O2 To Remove Ericsson Database After Service Outage

Steve McCaskill is editor of TechWeekEurope and ChannelBiz. He joined
as a reporter in 2011 and covers all areas of IT, with a particular interest in telecommunications, mobile and networking, along with sports technology.

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Operator decided to get rid of the database after it caused two major service disruptions in four months

O2 has promised to stop using the Ericsson central user database which is blamed not only for the service disruption that occurred last Friday, but also a previous outage in July.

Derek McManus, Chief Operating Officer of the network, said that the network faults were “unsatisfactory” and he hopes that the measure will be enough to restore trust in the company.

The removal of the database will cost O2 £10 million. The operator has also pledged to improve customer support following the outage.

O2 Outage Fallout

“Two network faults in a short space of time is unsatisfactory. We took important steps with our supplier after the outage in July to prevent a similar fault happening again, and while this issue was not on the same scale, it did impact our customers,” said McManus. “Despite industry-leading technology and major investment in our network, we recognise we need to take immediate action to address this specific problem.”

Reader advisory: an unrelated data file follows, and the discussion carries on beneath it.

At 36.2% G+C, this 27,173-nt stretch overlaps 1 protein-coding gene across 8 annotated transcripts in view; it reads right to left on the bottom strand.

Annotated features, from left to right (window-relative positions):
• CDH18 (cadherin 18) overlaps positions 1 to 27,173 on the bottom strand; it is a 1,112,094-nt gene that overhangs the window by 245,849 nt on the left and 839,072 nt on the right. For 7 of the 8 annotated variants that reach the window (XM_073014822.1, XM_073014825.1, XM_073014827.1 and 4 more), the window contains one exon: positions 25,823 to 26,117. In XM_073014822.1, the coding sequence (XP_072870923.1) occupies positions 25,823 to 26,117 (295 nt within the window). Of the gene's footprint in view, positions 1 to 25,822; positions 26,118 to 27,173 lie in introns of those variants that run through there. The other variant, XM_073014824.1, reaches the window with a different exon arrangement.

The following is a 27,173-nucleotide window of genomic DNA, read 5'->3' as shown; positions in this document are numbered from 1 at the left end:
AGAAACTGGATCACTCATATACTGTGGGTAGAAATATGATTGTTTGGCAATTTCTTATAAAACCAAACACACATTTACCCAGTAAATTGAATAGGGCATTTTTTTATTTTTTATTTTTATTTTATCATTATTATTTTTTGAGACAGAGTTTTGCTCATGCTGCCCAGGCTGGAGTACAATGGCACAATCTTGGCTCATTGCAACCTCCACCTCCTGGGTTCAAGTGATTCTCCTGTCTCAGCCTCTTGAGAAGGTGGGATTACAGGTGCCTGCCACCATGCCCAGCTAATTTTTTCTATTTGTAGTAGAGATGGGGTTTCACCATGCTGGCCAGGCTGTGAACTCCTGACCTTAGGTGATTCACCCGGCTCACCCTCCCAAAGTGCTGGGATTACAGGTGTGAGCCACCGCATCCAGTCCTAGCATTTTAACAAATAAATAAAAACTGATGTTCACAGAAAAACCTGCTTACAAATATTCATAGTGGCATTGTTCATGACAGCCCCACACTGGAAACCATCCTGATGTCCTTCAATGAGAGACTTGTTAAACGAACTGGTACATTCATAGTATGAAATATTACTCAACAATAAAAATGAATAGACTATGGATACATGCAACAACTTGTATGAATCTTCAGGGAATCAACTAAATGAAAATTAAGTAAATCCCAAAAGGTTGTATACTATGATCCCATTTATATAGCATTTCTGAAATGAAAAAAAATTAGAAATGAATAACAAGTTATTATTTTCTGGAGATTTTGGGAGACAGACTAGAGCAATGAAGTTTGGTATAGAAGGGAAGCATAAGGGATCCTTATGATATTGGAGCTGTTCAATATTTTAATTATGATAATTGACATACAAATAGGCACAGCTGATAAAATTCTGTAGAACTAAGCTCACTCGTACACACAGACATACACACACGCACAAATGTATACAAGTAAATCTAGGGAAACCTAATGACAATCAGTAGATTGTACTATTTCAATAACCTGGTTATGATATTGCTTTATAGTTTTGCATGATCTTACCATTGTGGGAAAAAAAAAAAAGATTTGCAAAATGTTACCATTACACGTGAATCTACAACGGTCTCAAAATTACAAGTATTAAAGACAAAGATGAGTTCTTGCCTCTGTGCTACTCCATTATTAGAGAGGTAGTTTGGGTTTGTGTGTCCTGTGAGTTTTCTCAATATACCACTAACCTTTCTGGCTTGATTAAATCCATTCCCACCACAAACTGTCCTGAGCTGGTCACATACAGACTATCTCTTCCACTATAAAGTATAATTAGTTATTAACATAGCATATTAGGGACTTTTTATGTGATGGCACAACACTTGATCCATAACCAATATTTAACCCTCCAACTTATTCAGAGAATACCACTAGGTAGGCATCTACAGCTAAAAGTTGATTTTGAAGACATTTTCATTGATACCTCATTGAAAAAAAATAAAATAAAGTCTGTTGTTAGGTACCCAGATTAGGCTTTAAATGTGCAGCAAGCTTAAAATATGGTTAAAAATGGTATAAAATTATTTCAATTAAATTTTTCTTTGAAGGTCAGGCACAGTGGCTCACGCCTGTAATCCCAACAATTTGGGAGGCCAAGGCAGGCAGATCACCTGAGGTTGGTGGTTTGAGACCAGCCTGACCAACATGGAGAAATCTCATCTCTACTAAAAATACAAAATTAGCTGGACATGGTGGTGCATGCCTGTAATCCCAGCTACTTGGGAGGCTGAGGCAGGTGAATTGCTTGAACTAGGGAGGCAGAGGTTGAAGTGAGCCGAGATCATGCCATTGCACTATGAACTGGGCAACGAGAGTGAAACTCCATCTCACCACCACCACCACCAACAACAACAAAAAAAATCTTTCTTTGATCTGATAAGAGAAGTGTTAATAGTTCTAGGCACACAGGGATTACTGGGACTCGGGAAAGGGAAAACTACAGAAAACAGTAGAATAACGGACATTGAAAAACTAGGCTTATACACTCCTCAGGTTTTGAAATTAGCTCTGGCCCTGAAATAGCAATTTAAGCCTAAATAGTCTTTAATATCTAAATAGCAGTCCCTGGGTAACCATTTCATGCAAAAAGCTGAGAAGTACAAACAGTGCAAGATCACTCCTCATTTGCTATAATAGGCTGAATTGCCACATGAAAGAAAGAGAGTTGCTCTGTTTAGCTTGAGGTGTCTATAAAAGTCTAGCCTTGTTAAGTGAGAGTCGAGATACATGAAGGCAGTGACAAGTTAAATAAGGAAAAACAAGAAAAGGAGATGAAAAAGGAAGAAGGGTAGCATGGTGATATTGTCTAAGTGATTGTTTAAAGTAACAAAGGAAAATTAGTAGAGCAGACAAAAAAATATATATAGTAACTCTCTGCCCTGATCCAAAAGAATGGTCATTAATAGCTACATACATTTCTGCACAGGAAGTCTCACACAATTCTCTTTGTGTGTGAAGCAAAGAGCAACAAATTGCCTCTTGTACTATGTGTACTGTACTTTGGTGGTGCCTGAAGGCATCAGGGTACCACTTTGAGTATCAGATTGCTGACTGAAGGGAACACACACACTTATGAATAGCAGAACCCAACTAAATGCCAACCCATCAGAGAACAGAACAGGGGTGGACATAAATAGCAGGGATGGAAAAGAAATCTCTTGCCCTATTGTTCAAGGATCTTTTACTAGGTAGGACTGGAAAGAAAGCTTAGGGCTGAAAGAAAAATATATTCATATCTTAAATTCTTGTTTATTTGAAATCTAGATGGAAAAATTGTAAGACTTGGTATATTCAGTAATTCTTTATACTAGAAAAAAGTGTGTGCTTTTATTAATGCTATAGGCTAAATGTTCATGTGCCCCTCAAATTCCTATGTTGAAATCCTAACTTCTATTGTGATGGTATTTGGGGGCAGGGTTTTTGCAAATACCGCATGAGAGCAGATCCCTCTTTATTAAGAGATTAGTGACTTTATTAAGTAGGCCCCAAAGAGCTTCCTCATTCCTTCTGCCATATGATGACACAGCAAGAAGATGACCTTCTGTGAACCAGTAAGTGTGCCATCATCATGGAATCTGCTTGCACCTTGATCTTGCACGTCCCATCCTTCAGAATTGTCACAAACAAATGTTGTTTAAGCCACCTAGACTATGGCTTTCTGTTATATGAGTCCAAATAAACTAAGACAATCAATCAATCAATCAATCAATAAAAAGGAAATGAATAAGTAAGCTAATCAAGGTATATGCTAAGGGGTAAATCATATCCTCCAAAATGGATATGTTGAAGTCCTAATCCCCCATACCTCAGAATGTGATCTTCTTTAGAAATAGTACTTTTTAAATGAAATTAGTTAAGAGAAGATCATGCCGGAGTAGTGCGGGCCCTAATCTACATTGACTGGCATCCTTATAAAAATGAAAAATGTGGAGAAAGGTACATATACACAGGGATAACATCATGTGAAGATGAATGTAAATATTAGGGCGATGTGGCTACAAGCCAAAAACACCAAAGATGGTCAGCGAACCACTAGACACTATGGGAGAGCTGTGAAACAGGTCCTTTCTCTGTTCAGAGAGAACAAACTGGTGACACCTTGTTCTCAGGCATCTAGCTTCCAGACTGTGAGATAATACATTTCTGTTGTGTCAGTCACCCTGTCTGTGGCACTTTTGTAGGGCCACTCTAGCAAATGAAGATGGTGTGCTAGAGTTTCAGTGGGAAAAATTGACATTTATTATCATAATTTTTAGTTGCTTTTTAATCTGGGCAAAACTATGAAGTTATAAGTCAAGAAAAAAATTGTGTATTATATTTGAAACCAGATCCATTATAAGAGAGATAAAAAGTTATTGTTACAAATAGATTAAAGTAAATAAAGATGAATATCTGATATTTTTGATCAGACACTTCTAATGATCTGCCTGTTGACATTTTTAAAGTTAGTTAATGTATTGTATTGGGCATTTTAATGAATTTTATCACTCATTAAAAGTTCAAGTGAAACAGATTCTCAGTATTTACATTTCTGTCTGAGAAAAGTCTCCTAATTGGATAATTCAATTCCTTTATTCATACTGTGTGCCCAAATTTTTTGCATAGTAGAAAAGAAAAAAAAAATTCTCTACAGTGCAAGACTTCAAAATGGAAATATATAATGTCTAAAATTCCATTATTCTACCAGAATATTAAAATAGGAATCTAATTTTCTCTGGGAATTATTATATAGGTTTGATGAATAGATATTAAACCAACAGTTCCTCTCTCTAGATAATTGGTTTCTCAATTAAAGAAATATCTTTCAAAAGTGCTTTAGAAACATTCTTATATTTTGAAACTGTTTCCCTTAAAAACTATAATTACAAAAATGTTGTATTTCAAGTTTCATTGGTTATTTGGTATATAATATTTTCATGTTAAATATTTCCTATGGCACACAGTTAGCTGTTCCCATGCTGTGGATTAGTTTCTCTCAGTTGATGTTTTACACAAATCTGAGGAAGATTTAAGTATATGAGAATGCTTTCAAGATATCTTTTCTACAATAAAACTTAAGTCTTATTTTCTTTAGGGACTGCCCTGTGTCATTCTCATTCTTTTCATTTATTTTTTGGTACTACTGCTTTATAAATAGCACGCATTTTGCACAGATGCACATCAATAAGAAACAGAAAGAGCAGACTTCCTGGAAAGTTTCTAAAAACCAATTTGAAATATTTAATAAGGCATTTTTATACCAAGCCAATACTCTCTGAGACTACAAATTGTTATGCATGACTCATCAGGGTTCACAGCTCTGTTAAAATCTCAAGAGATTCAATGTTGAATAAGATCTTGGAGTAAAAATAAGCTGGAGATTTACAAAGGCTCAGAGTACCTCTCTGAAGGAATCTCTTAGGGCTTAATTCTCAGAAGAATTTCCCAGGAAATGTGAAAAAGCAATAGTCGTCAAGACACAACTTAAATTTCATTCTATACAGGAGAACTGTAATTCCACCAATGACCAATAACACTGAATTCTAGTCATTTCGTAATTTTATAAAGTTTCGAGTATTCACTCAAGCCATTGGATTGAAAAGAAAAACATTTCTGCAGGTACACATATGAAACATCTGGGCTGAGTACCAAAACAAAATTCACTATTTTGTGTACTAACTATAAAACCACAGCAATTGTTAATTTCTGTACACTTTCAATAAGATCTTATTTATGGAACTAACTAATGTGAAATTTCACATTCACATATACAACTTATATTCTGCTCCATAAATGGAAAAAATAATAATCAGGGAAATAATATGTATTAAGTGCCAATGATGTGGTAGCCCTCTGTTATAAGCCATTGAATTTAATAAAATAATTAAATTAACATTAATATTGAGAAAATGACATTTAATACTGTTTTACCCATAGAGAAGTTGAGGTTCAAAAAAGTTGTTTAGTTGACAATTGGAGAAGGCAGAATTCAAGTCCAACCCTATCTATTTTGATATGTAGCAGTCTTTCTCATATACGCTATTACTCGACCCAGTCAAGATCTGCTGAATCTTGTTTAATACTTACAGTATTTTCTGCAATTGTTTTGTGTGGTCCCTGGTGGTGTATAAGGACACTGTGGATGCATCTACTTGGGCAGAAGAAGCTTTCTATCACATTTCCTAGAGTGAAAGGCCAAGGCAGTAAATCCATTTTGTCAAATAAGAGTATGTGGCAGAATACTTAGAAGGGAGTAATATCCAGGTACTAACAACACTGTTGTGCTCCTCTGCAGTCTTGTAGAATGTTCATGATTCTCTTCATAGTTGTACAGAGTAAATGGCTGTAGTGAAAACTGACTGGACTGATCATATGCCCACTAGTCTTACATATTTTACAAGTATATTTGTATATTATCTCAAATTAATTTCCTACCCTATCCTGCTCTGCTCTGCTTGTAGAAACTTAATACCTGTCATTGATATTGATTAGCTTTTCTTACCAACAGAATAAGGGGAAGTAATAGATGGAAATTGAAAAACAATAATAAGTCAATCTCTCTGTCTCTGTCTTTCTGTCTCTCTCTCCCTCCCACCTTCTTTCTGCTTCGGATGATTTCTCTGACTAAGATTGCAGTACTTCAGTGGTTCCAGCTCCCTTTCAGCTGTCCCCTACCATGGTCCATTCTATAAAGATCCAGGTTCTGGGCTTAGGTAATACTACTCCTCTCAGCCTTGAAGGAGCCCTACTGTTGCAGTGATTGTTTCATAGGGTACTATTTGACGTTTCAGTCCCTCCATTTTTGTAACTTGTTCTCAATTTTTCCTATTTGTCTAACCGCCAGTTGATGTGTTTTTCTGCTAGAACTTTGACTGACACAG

“We are removing the Central User Database provided by one of our suppliers, which has suffered two different faults in the last few months,” he added. “We are not prepared to risk this happening to our customers for a third time and are implementing a proven alternative solution.”

The most recent fault occurred around lunchtime on Friday and although a fix was found by around 3.30pm, disruption continued as the network was working to clear the backlog of traffic.

Angry Customers

Customers were incensed by the second failure in a few months, but even more so by the decision not to award them any compensation.

Some complained of missed arrangements and the inability to contact friends and family during the outage. Small business owners were also infuriated, claiming that they had suffered financially due to lost business. Many threatened to leave the network as soon as possible, voicing concerns about O2’s reliability.

McManus said that in order to win back trust, the company will be making improvements to its service experience team ahead of the launch of O2’s 4G network. He also revealed that the team performance will now be measured on customers’ confidence in the company.

“While we recognise that we have dented the confidence and trust of some of our customers, I hope this plan will demonstrate our commitment to rebuilding that trust,” he said. “We will not rest until we have cemented the stability of our network and can deliver the level of service customers have come to expect of us over the last ten years.”

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